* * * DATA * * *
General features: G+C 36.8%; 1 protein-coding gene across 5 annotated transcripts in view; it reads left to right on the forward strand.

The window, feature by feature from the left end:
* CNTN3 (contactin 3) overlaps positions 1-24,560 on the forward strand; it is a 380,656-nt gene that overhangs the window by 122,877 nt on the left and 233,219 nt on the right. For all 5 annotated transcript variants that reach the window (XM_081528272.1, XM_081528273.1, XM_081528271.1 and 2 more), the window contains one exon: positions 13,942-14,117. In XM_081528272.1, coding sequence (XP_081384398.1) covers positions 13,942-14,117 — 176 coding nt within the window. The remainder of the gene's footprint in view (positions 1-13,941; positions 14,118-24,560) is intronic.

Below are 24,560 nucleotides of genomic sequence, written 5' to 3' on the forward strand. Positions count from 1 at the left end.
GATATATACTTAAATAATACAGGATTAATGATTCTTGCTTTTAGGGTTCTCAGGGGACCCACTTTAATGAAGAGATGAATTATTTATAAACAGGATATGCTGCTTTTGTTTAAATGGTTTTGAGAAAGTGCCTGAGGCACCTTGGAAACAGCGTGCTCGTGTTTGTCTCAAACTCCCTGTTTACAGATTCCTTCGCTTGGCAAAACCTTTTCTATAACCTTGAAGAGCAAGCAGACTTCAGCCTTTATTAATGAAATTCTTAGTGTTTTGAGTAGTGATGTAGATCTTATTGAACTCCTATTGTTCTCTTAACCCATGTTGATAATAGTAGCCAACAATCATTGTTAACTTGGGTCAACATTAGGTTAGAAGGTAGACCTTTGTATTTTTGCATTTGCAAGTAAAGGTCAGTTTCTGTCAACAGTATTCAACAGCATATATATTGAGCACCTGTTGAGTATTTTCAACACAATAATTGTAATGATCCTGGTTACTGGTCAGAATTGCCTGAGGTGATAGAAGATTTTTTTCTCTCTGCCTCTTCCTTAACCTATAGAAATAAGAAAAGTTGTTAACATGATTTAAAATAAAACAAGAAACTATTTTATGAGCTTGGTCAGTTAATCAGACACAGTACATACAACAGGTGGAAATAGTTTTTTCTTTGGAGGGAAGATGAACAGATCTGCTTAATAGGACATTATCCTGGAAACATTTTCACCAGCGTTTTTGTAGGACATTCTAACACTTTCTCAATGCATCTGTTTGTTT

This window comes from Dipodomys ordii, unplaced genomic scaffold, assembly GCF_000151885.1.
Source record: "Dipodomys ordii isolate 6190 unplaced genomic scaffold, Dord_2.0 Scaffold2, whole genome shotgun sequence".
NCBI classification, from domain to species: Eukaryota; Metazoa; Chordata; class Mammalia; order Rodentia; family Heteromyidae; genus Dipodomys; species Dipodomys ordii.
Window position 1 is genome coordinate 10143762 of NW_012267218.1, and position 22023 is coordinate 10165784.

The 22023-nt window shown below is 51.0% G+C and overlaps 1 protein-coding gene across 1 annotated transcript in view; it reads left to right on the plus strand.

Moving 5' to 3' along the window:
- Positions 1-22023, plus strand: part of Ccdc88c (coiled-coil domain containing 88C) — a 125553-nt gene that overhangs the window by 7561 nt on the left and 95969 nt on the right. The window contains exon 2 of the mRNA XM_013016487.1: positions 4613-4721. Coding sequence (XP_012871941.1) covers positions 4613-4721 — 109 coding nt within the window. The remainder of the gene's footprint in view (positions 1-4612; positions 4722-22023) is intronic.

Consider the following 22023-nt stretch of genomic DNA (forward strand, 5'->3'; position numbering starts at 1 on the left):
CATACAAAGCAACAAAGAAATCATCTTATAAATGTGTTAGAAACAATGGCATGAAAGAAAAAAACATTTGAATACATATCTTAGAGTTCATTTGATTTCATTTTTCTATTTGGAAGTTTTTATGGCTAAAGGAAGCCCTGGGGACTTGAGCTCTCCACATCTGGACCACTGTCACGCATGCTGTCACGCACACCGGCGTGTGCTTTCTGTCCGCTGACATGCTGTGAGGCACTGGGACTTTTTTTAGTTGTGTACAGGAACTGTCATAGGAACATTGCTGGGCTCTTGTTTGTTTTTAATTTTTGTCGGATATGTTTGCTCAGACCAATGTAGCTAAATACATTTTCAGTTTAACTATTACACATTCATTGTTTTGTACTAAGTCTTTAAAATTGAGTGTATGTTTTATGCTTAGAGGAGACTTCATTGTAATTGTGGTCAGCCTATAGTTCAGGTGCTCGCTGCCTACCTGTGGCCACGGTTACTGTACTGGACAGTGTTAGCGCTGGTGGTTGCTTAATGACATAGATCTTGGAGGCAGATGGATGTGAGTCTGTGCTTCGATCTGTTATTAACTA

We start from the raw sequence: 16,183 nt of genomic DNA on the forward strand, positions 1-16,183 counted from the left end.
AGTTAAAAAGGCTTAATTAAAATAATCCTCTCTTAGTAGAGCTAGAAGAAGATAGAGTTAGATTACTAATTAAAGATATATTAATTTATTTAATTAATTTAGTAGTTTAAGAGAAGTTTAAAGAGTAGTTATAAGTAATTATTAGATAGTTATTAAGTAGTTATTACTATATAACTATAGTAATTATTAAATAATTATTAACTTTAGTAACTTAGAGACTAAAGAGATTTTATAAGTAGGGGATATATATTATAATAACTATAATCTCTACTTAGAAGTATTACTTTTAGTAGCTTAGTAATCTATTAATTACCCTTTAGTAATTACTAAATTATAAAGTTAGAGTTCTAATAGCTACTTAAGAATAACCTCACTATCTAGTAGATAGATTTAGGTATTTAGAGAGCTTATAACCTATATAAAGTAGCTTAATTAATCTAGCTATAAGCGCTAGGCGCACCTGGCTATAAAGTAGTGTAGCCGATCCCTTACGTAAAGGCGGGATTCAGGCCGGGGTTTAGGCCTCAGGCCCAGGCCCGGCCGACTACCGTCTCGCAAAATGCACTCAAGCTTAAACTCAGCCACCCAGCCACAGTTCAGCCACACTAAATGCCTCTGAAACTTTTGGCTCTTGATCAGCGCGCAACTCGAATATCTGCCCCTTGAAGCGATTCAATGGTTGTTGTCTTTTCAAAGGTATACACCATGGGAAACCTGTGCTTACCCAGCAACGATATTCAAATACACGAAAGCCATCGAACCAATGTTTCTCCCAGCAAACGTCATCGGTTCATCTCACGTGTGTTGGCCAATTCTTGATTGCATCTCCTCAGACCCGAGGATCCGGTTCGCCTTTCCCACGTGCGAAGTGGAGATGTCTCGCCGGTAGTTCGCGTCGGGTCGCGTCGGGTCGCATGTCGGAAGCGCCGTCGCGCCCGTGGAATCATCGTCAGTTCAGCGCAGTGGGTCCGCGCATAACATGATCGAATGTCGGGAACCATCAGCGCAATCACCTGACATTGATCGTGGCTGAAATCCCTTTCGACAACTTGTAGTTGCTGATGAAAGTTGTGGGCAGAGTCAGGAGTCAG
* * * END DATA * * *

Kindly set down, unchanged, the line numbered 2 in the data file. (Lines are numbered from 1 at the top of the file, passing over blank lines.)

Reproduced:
The window, feature by feature from the left end: